Ministry of Information and Broadcasting

The Ministry of Information and Broadcasting is responsible for disseminating information about government policies, schemes and programmes through the mediums of mass communication. It oversees the implementation of rules and regulations related to print and digital media, keeping in view the freedom of the press and the right to free speech. The ministry is functionally organised into three wings:

  • The Information Wing is in charge of disseminating information about government schemes, publishing government advertisements, overseeing the press sector and the public media units including Press Information Bureau, Registrar of Newspapers for India, etc.
  • The Broadcasting Wing administers the Prasar Bharati (Broadcasting Corporation of India) Act 1990, and also undertakes broadcasting infrastructure development works. It also regulates the content of private satellite channels under the Cable Television Networks (Regulation) Act 1995.
  • The Films Wing administers the Cinematograph Act 1952, which regulates the certification and exhibition of films in India. It also promotes good cinema by recognising it with awards, and organises various film festivals.

Associated Subordinate and Independent Organisations:

Central Board of Film Certification (CBFC) is a statutory body under the Cinematograph Act 1952, and is empowered to censor parts of films or ban them not only for decency or morality but ostensibly to “maintain public order and prevent crime”. Films can be publicly exhibited, in theater or on television, only after they are certified by the CBFC. Decisions of CBFC can be appealed to the Film Certification Appellate Tribunal.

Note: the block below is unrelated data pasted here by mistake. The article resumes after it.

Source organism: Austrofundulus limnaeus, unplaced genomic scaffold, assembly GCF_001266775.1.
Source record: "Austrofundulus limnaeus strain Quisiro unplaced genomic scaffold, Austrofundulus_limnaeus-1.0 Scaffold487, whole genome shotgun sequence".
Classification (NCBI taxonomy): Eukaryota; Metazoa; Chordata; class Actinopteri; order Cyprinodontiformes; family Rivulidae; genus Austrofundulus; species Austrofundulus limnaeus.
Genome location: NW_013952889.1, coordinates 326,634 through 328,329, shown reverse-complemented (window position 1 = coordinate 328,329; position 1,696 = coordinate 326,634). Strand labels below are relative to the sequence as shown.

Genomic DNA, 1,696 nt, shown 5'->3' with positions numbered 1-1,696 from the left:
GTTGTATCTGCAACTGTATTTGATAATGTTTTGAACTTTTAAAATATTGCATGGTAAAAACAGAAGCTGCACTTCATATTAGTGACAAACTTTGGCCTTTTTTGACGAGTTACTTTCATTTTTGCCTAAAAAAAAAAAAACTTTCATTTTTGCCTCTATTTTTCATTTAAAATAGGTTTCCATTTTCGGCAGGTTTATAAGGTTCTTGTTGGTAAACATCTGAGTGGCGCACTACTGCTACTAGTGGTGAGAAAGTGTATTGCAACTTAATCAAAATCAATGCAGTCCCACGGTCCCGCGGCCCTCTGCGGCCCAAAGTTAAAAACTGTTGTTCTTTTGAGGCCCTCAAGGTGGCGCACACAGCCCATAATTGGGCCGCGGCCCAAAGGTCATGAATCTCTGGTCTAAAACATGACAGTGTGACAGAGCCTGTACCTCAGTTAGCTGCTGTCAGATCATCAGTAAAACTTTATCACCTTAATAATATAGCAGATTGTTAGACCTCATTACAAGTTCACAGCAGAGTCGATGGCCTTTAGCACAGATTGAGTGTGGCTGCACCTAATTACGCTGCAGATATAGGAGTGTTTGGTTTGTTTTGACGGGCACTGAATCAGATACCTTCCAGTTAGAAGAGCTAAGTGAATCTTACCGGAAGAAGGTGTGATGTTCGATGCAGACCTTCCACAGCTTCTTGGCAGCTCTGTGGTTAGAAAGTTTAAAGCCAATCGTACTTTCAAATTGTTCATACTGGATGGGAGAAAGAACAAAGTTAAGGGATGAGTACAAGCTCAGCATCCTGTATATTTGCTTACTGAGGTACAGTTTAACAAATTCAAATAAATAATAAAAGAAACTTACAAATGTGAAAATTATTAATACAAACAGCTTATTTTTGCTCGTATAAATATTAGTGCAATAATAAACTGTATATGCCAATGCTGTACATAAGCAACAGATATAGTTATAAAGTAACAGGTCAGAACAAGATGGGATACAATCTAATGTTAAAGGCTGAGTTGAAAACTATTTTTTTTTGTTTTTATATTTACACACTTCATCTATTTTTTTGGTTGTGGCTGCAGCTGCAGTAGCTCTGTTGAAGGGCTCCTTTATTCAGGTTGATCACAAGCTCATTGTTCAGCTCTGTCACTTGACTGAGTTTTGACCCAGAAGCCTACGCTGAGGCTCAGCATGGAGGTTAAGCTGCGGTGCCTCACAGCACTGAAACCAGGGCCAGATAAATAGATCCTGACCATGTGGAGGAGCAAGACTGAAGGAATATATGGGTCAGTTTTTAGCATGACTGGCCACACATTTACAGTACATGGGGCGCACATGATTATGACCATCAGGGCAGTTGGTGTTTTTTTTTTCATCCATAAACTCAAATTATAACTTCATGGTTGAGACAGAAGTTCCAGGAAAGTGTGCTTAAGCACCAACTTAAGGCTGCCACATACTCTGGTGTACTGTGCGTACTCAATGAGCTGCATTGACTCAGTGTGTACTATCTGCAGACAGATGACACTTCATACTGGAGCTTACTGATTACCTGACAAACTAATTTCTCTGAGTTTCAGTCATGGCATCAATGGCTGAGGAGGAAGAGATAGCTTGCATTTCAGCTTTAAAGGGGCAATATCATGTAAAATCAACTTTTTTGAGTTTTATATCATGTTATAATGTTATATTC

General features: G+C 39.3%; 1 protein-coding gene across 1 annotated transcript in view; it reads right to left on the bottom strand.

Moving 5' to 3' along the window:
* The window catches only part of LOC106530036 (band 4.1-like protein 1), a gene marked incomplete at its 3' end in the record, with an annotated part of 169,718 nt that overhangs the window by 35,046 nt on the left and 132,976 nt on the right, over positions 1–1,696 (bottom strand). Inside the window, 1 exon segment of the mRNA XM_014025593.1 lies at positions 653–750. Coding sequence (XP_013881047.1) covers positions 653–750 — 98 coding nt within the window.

Press Information Bureau (PIB) – the public media outlet.

Press Information Bureau (PIB) is the nodal agency of the Government of India for dissemination of information on government plans, policies, programme initiatives, etc. It also facilitates private media journalists with its accreditation, which enables journalists entry into events involving the President and the Prime Minister, privileges associated with journalism such as entry into government premises without appointment, and subsidised health services under CGHS. A journalist can get accredited with the PIB after five years experience as a full time working journalist, or 15 yrs as a freelance journalist.

Prasar Bharati is a statutory, autonomous public broadcasting agency, under the Prasar Bharati (Broadcasting Corporation of India) Act 1990. Doordarshan Television Network, and Akashwani (All India Radio) also come under its ambit. The autonomy of this institution came into issues, to sort which a committee was set up under Sam Pitroda, which in 2014 recommended autonomy.

Note that the renowned technocrat Sam Pitroda (Satyan Gangaram Pitroda) had also headed the 2009 Committee on Modernisation of Indian Railways.

Press Council of India (PCI) – the watchdog as well as self-regulator of the print media.

The Press Council of India (PCI) is a statutory, quasi-judicial body which acts as a watchdog of the press, and also governs its conduct. The organisation is a self-regulation initiative of the Indian press, and has powers to warn or censure a journalist or a newspaper for violation of norms of journalistic conduct. It also adjudicates the complaints against and by the press for violation of ethics and for violation of the freedom of the press.

The PCI consists of a chairman (usually a retired SC judge) and 28 other members, most of whom are representations from news agencies. It is funded by revenue collected by it as fees levied on the registered newspapers in the country on the basis of their circulation, and also by grants from the government. Its establishment was first recommended by Justice Rajadhyaksha Press Commission 1954.

News Broadcasters Association of India (NBA), established in 2008, is a private association of different current affairs and news television broadcasters in India, and deals with ethical, operational, and legal issues facing the sector.

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